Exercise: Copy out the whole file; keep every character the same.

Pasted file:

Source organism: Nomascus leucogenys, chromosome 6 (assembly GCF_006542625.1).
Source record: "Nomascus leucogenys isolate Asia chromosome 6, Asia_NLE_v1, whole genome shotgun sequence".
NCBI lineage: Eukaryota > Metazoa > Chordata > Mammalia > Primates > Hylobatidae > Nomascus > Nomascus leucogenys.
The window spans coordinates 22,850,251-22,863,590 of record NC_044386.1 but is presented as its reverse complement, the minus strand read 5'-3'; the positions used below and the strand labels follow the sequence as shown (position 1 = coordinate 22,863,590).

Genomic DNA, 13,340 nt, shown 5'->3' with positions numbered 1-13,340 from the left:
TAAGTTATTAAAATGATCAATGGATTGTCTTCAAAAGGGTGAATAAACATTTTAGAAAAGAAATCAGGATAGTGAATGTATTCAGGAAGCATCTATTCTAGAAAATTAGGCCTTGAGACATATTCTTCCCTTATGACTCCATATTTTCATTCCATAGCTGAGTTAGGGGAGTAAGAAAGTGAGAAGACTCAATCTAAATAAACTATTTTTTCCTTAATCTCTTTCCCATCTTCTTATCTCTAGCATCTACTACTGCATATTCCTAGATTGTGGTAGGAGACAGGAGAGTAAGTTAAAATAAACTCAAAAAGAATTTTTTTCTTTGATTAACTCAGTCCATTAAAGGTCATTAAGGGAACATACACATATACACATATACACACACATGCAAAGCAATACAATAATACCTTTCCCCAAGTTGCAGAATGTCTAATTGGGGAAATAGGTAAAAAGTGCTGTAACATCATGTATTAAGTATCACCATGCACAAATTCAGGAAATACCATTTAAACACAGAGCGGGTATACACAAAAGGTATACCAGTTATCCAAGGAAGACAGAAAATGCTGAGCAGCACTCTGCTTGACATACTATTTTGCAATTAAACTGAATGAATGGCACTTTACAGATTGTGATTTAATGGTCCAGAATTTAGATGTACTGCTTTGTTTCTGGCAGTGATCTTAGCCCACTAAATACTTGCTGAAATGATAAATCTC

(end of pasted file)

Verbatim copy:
Source organism: Nomascus leucogenys, chromosome 6 (assembly GCF_006542625.1).
Source record: "Nomascus leucogenys isolate Asia chromosome 6, Asia_NLE_v1, whole genome shotgun sequence".
NCBI lineage: Eukaryota > Metazoa > Chordata > Mammalia > Primates > Hylobatidae > Nomascus > Nomascus leucogenys.
The window spans coordinates 22,850,251-22,863,590 of record NC_044386.1 but is presented as its reverse complement, the minus strand read 5'-3'; the positions used below and the strand labels follow the sequence as shown (position 1 = coordinate 22,863,590).

Genomic DNA, 13,340 nt, shown 5'->3' with positions numbered 1-13,340 from the left:
TAAGTTATTAAAATGATCAATGGATTGTCTTCAAAAGGGTGAATAAACATTTTAGAAAAGAAATCAGGATAGTGAATGTATTCAGGAAGCATCTATTCTAGAAAATTAGGCCTTGAGACATATTCTTCCCTTATGACTCCATATTTTCATTCCATAGCTGAGTTAGGGGAGTAAGAAAGTGAGAAGACTCAATCTAAATAAACTATTTTTTCCTTAATCTCTTTCCCATCTTCTTATCTCTAGCATCTACTACTGCATATTCCTAGATTGTGGTAGGAGACAGGAGAGTAAGTTAAAATAAACTCAAAAAGAATTTTTTTCTTTGATTAACTCAGTCCATTAAAGGTCATTAAGGGAACATACACATATACACATATACACACACATGCAAAGCAATACAATAATACCTTTCCCCAAGTTGCAGAATGTCTAATTGGGGAAATAGGTAAAAAGTGCTGTAACATCATGTATTAAGTATCACCATGCACAAATTCAGGAAATACCATTTAAACACAGAGCGGGTATACACAAAAGGTATACCAGTTATCCAAGGAAGACAGAAAATGCTGAGCAGCACTCTGCTTGACATACTATTTTGCAATTAAACTGAATGAATGGCACTTTACAGATTGTGATTTAATGGTCCAGAATTTAGATGTACTGCTTTGTTTCTGGCAGTGATCTTAGCCCACTAAATACTTGCTGAAATGATAAATCTC